Current funding policies
Distributions under the seven funds
The terms of the Wills give the Trustees complete discretion in making their decisions on what they fund or choose not to fund in support of the Designated Purposes.
Without limiting this discretion or limiting their freedom of action:
- The Trustees' usual practice has been to make relatively small monetary grants, mostly in the range $5000 to $30,000, to many different organisations and projects rather than to make fewer grants at higher levels of monetary support – see Annual Grants
- The Trustees are open to making grants in collaboration with other grantmakers in order to maximize impact and eliminate duplication.
- The Trustees consider that the following areas of need that would qualify for consideration as meeting one of the Designated Purposes, might warrant greater support than usual in current social and economic circumstances.
- The Trustees support the use of grants to build the capacity of an organisation's administrative operations.
- The Trustees have not, and are not likely to fund:
- a project that only benefits an individual or an individual's family;
- a contribution to the corpus of another grant making organisation
In Fund 1: Public Benevolent Asylums and Institutions in Victoria (also refer to Fund 7: Relief of Poverty in Australia etc).
These organisations are those that are incorporated in or have their headquarters in Victoria, If this connection to Victoria does not exist, it is possible that funding could be provided under Funds 4, 5 or 7 for an appropriate program or project.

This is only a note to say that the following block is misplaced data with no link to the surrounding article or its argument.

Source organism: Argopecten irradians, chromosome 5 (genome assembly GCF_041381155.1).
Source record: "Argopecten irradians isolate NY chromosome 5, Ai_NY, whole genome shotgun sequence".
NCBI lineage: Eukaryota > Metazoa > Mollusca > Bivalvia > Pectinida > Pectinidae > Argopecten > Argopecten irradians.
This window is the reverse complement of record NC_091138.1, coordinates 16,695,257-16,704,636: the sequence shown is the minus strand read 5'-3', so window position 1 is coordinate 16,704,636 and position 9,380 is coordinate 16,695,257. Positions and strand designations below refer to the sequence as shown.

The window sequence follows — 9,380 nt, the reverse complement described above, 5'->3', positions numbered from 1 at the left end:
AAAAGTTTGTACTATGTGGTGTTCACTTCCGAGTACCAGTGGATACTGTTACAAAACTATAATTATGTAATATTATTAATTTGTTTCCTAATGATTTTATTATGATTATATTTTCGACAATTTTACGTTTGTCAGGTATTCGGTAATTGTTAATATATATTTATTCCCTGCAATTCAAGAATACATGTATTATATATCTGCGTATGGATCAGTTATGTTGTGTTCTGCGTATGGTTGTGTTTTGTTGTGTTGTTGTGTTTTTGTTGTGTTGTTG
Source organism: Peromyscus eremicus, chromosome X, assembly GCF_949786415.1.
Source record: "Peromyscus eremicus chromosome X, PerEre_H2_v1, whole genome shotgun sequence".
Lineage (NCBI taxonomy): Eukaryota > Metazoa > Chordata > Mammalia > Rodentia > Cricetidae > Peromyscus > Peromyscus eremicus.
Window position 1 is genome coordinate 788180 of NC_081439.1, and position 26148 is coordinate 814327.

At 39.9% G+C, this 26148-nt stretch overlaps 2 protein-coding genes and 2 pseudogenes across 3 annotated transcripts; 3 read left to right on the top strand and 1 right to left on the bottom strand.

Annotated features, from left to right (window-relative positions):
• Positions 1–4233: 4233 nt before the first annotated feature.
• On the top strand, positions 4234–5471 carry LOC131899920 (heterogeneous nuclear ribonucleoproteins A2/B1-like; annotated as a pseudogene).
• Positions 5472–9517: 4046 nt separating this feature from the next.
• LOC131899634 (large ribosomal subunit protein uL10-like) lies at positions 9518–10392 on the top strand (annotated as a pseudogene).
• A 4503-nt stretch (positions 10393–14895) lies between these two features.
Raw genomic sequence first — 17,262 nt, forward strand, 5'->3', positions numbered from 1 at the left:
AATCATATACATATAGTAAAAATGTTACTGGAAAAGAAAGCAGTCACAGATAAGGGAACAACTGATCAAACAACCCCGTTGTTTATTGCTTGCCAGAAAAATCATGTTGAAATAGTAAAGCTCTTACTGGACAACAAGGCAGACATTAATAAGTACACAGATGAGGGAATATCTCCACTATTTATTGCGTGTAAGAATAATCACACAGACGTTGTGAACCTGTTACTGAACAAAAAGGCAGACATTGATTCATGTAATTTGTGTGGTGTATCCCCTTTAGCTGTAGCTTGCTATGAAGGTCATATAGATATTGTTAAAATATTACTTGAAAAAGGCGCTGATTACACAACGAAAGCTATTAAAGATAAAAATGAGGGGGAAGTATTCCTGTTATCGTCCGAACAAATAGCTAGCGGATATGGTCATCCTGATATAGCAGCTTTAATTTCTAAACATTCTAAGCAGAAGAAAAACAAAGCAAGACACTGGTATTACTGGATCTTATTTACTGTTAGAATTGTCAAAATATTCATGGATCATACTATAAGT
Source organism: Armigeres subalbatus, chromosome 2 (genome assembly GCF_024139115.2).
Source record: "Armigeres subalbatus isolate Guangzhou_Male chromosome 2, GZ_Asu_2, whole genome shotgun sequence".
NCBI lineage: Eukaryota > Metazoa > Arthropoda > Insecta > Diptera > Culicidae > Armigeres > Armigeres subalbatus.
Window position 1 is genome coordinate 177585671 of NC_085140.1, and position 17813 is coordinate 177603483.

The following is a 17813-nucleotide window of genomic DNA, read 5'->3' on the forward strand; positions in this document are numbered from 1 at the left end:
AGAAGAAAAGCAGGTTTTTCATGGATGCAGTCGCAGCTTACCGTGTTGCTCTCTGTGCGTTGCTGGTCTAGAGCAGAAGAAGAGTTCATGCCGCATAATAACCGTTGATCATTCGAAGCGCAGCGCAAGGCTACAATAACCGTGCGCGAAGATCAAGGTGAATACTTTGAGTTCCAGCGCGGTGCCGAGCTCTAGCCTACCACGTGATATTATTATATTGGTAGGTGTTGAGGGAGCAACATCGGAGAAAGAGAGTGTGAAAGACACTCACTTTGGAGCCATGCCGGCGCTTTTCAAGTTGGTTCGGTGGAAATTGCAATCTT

Projects and programs directed to alleviate the cycle of social disadvantage and social problems affecting those living in regional areas and recent immigrant communities. Social outreach programs to the poor and disadvantaged that are undertaken by churches or religious groups would normally be considered under Fund 7. If there is clear and manifest religious purpose, a program would be considered under Fund 5
In Fund 2: Public Hospitals in Victoria
Regional hospitals that act as centres of excellence and specialisation and smaller community hospitals.
In Fund 4: Public Educational Purposes in Australia
The areas of focus under this Fund are:
- Early education initiatives for disadvantaged children,
- Education and training for the young,
- "Core education" and completion of schooling,
- Improved education for immigrant and disadvantaged communities, and
- Research, understanding or training in any of the above, especially by Universities or other institutions for higher learning.
In Fund 5: Religious Purposes in Australia.
(Note comment in Funds 1 and 7 on social outreach programs of churches)
These purposes must be for the advancement of religion.
The Fund does not discriminate between religions or denominations.
Having regard to the diversity of religious practices and beliefs in modern Australia, the Fund is well disposed to ecumenical or interfaith initiatives.
Support for the following categories of need might be given:
- Religious ministry to the poor and disadvantaged;
- Training for religious ministry;
- Religious initiatives in needier communities in Australia;
- Upkeep and support of ministers of religion in their ministries;>
- Chaplaincy or pastoral care or social outreach programs that have a clear and manifest religious purpose;
- Maintenance, restoration, refurbishment or improvement of places of worship. (However, such projects for churches in relatively wealthy communities would not normally have priority.)
In Fund 7: Relief of Poverty in Australia etc. (also refer to Fund 1: Public Benevolent Asylums and Institutions in Victoria)
Projects and programs directed to alleviate the cycle of social disadvantage and social problems affecting those living in regional areas and recent immigrant communities.
Social outreach programs to the poor and disadvantaged that are undertaken by churches or religious groups would normally be considered under Fund 7. If there is clear and manifest religious purpose, a program would be considered under Fund 5